So, one of the things I get to do during work hours for Collabora is to contribute code, and do maintenance tasks for WebKitGTK+, and have been doing so since early last year, working on all kinds of things, from improving the network backend to handle the real-world web, to fixing scrolling problems, while reviewing patches from the many awesome developers who have been joining us (more on that later =D).
One of the big features I have worked on this past month or so, along with Xan Lopez is the Page Cache. The page cache is a feature of web browsers that makes going back, and forward between pages in the same view very fast. It’s better explained in this post, but to summarize, the idea is that instead of destroying all the work you have done since downloading the resources, and having to reparse/rebuild the structures the view uses to display the page from the cached resources, you hit pause on the page, and store the whole thing as is, and when coming back to it, you just hit play. You can see in the video two instances of Epiphany, one with the page cache enabled, one with it disabled. Easy to see which was has it enabled. Thanks to KiBi for the suggestion regarding a page that shows this easily =D.
We initially thought we had this feature enabled, since our initialization functions (that exists since before the current maintainers were involved) did setup the number of desired pages in the cache, but during the hackfest we held in December we found out we were fooled all this time. Enabling the page cache does make going back faster, but also made lots of things become unstable and crash.
Since then, we have been working on figuring out all the problems, and fixing them, using help from adventurous users of in-development software ;D. I believe we’re now at a point in which I can happily declare the GTK+ port has a working page cache in trunk! If you’re interested in the nasty details, bear with me!
Let me go back in time a bit, and show you what problems we had. First, some background: the GTK+ port deviates a lot from the other ports when it comes to scrolling. This is because, when designing this part of the port, Holger Freyther had a very nice idea in mind: that the WebView should be a first-class citizen GTK+ scrollable widget. Meaning it would use GTK+’s adjustments for scrolling, and be able to interact with any parent scrolling widget, be it a GtkScrolledWindow, or a MokoFingerScroll.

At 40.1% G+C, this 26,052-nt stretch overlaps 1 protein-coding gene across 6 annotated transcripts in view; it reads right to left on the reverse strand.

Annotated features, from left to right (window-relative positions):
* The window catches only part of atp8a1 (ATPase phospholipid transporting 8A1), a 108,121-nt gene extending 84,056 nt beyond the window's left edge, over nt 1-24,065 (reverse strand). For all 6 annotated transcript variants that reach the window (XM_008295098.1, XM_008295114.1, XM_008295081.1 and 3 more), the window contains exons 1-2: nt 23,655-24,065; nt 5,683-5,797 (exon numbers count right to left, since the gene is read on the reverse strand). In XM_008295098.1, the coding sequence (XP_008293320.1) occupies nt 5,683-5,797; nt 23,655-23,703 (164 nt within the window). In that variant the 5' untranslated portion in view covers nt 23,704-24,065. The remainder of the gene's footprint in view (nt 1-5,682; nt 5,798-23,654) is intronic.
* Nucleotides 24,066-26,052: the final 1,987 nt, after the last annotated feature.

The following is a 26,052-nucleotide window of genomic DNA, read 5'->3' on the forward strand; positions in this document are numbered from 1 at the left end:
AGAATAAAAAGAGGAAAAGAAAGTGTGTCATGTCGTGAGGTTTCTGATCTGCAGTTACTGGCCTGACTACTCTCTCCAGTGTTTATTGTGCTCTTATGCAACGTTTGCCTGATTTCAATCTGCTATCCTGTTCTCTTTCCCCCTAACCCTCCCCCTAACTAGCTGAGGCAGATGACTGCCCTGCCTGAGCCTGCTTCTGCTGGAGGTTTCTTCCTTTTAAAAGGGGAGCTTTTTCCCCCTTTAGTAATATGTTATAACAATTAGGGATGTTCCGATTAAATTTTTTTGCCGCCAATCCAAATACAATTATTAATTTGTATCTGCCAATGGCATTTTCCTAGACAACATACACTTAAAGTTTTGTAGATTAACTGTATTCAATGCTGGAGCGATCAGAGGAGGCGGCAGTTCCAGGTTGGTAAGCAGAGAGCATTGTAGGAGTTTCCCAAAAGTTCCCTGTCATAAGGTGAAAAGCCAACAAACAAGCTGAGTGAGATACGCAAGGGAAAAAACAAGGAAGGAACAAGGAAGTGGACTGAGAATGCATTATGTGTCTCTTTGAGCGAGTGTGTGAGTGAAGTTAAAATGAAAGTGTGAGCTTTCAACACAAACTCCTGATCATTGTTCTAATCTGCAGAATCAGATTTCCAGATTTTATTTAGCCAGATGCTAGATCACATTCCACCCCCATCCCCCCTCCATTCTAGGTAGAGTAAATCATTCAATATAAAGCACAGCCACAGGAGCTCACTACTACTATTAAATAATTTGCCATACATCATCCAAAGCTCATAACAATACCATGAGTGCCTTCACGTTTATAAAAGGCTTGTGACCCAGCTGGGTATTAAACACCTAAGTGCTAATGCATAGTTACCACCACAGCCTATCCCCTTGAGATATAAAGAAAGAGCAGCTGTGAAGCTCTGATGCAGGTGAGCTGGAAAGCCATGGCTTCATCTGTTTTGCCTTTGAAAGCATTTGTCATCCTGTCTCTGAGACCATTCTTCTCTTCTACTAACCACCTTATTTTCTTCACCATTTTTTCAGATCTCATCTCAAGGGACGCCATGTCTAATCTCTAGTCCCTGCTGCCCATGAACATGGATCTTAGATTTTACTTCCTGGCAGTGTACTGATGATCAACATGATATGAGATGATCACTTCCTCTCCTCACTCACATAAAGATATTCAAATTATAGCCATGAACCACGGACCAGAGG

The problem starts when you have the page cache enabled, because the code path used to do what is called “commit” the load of a cached page (that is, start replacing the content that is currently being displayed by the one that should now be displayed) is completely different, and we were not setting the adjustments on this new view, so we started with that.
But all was not well. We were still having weird behaviour with scrollbars disappearing, and becoming the wrong size, and worse, crashes when “back” was hit. We then started investigating in more detail how it is that the page cache does its magic, to try and figure out the source of all evil.
It turns out that when you leave a page that can be cached, the existing FrameView is no longer destroyed – it is stored as is in a CachedFrame to be restored if you go back, and a new one is created for the new page. This was having the undesired effect of having the adjustment be set in more than one FrameView at once, causing all kinds of (predictable, after we knew for real what was going on) unwanted effects. Thus, we reworked the code to make sure the adjustments are only ever set in one FrameView at once, making sure they are unset when the FrameView is being frozen, and reset when it’s being restored from the page cache.
Last, but not least, it was discovered that going back to a page that contained resources with data: URIs (such as Google results pages which contain a small number of image hits) also caused a crash. This was because our network backend was not storing the data: URI in the ResourceResponse objects it fed into WebCore. The page cache relies on those responses to recreate the requests it uses to artificially replay the load when restoring the page from the page cache, so we fixed that as well.
What can be taken from all this? Building browsers is a lot of hard work! I can’t think how we could deal with this level of complexity without the awesome testing suite of WebKit. The good news is all of those issues I talked about in this post are now covered by the automate tests that run as part of the normal buildbot cycle in our bots, so we’re covered for the future, at least for these specific problems =D.